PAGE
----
WATERTOWN — It was only a matter of time before Jared Wilson took hold of his own basketball program. Last week, Immaculate Heart Central announced that it had hired Wilson to serve as its head boys basketball coach, starting in February and replacing longtime Cavaliers coach Mike Delaney.

Anthony Burgess will work as the interim Cavaliers coach for the 2019-20 season, though Wilson will still be around the team during open gym sessions to help build a connection with his future players.

Wilson, an assistant coach at Lyme, is postponing his start with IHC in order to coach his younger brother Isaiah Wilson for his senior year at Lyme.

“It just goes back to family and my commitment to Lyme, I went to Lyme, I graduated from Lyme, I’ve been coaching there since my first day out of college,” Wilson said. “My dad and I have always talked that eventually I would like to have my own program, but I also told my dad that I want to be here until Isaiah is done. And not only for Isaiah, his whole class was the first class I started coaching when they were in fourth, fifth and sixth grade.”

Having coached at Lyme for six years, and having built connections as the Director of Basketball Operations for Victory Athletics, a developmental program for area youth, Wilson saw the IHC position as the perfect opportunity.

“I think it was the relationships I’ve built with the families at IHC over the years,” Wilson said. “I’ve been involved with Victory Athletics for probably six years and my brother Isaiah played on that team and built relationships with the kids in the program, and with me coaching them, I built strong relationships with not only families at IHC, but families in the surrounding area.”

Coaching at Lyme, Wilson has worked alongside his dad, Leo Wilson, the Indians’ longtime head coach who secured a Section 3 boys basketball championship last season.

Jared has learned a tremendous amount from Leo in terms of basketball strategy, it’s one of the reason IHC’s athletic director, Tom O’Brien hired him. But Wilson has also learned how to relate to the kids on the team.

“My dad has always been a good X’s and O’s guys and there are a lot of good X’s and O’s guys around the league: Mike Delaney being one of them, Jeff Robbins, the Ventiquattros, there’s a lot of good X’s and O’s guys,” Wilson said. “But what I think makes my dad so special is his ability to care for the kids and change his approach as far dealing with the different group of kids year to year.”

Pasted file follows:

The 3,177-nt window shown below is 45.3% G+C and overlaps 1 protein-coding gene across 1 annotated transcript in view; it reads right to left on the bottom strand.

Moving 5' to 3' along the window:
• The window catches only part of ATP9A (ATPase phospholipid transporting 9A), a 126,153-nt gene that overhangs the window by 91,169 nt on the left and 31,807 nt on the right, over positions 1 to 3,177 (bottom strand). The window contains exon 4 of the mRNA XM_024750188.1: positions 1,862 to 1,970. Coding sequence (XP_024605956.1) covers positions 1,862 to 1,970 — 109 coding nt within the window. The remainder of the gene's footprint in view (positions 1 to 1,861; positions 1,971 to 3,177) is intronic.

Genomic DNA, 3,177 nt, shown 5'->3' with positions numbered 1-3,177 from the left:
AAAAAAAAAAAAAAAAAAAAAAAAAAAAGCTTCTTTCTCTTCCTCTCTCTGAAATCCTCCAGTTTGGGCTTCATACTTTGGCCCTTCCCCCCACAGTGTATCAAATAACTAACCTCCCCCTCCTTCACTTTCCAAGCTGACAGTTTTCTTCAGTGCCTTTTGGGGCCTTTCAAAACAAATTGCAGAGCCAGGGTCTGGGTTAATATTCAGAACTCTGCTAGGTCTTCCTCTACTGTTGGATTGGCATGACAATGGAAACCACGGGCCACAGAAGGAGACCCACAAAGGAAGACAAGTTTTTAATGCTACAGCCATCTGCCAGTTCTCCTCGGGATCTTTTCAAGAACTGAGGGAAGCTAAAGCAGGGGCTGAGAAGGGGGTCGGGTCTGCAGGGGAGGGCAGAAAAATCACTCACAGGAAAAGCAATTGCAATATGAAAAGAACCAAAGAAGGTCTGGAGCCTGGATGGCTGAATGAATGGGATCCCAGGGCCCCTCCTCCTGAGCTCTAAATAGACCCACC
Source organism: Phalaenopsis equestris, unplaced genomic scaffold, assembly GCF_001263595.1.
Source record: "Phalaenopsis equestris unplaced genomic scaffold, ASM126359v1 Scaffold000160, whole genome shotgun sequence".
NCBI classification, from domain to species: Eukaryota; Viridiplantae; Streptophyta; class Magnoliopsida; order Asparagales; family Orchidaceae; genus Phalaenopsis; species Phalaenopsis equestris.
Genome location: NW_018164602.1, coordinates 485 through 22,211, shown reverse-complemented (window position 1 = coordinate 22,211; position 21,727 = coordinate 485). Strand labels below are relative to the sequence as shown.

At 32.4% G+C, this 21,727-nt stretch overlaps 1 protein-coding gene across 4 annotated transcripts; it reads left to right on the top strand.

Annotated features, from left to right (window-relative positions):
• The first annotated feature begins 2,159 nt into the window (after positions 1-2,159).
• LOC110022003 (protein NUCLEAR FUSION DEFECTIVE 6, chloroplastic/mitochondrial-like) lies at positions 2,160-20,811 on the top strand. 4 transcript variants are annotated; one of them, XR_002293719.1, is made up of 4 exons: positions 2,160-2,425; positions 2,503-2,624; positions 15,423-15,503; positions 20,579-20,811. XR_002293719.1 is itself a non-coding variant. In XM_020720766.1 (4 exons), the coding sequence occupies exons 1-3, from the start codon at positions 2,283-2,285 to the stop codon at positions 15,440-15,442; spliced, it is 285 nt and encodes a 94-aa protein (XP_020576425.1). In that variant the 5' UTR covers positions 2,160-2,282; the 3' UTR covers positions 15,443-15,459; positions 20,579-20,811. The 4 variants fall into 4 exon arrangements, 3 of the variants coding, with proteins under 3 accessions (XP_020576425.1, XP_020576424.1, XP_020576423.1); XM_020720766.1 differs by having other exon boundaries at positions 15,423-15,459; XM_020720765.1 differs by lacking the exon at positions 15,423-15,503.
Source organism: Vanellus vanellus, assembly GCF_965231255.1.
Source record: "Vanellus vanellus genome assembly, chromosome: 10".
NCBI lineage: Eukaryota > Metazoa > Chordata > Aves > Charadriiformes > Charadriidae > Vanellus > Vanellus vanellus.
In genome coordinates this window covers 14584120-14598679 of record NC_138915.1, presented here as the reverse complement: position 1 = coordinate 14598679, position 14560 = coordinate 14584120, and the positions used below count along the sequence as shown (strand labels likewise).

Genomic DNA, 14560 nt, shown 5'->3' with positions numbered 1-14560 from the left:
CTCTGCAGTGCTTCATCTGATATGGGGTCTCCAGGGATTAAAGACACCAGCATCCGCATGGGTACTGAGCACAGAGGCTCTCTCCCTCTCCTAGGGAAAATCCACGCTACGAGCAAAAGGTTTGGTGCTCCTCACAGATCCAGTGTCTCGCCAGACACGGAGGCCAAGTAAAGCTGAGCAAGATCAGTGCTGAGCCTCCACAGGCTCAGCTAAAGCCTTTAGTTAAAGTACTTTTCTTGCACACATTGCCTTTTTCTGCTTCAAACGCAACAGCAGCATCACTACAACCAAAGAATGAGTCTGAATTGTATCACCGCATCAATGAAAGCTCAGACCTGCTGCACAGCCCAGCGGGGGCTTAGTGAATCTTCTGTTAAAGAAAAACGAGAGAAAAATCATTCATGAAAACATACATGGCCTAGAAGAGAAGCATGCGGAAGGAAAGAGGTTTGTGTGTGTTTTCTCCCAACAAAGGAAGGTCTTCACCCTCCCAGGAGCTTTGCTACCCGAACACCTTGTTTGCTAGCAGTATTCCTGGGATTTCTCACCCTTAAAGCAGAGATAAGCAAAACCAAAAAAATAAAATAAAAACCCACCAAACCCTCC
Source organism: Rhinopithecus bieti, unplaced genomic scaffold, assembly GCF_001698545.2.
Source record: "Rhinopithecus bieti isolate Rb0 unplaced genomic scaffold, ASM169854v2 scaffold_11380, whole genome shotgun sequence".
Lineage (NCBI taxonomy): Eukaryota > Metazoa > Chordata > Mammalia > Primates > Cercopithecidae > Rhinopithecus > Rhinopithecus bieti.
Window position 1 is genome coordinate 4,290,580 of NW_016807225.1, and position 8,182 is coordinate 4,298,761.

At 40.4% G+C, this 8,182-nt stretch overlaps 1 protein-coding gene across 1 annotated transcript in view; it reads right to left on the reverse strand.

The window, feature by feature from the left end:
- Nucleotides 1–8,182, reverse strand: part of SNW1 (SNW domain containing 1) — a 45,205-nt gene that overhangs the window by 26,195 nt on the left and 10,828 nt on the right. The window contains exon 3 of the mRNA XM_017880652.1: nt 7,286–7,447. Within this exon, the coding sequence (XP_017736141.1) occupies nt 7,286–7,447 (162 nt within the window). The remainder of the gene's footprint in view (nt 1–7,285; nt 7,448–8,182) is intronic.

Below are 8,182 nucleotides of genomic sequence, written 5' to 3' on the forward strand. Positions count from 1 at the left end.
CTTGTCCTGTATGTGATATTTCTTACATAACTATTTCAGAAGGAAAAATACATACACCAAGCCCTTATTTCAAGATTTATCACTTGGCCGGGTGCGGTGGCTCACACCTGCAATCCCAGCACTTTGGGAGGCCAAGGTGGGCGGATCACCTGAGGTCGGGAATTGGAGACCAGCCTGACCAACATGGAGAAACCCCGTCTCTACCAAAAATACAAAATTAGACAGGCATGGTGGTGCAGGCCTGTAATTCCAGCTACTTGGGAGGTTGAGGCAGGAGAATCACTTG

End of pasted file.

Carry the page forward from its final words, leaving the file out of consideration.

O’Brien hopes that Wilson being active in the area will help build connections with the current players and prospective players.

“He’s young, he knows a lot of the kids from the area and got great recommendations from other area coaches,” O’Brien said. “He has a lot of energy and we need someone to not just coach our varsity team but get involved in our lower levels as well and really run it as a program.”

IHC has struggled with its participation in athletics in recent years and the boys basketball team is no exception. In 2019, 10 kids are expected to play on the varsity squad, which isn’t out of the ordinary, but they will not field a junior varsity team.

Wilson is embracing the challenge of getting kids to join the program.

“I went to their strategic planning meeting that they had last spring, because I knew I was going to be interested in this position, and there are some good things on the horizon,” Wilson said. “I think once these families see that and see these changes that are being made, they’re going to want to be part of it. I want to be part of it.

“There is definitely somethings that are being put in place right now as far as overall opportunities that the school can offer and I think that it’s going to, if anything, stop the bleeding of kids leaving.”

IHC will begin its season in early December. The school is still in the process of hiring a new girls varsity basketball coach.

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Sports Writer

Beat writer for Section 3 high school football, Frontier League boys and girls basketball, Frontier League baseball and Frontier League softball.

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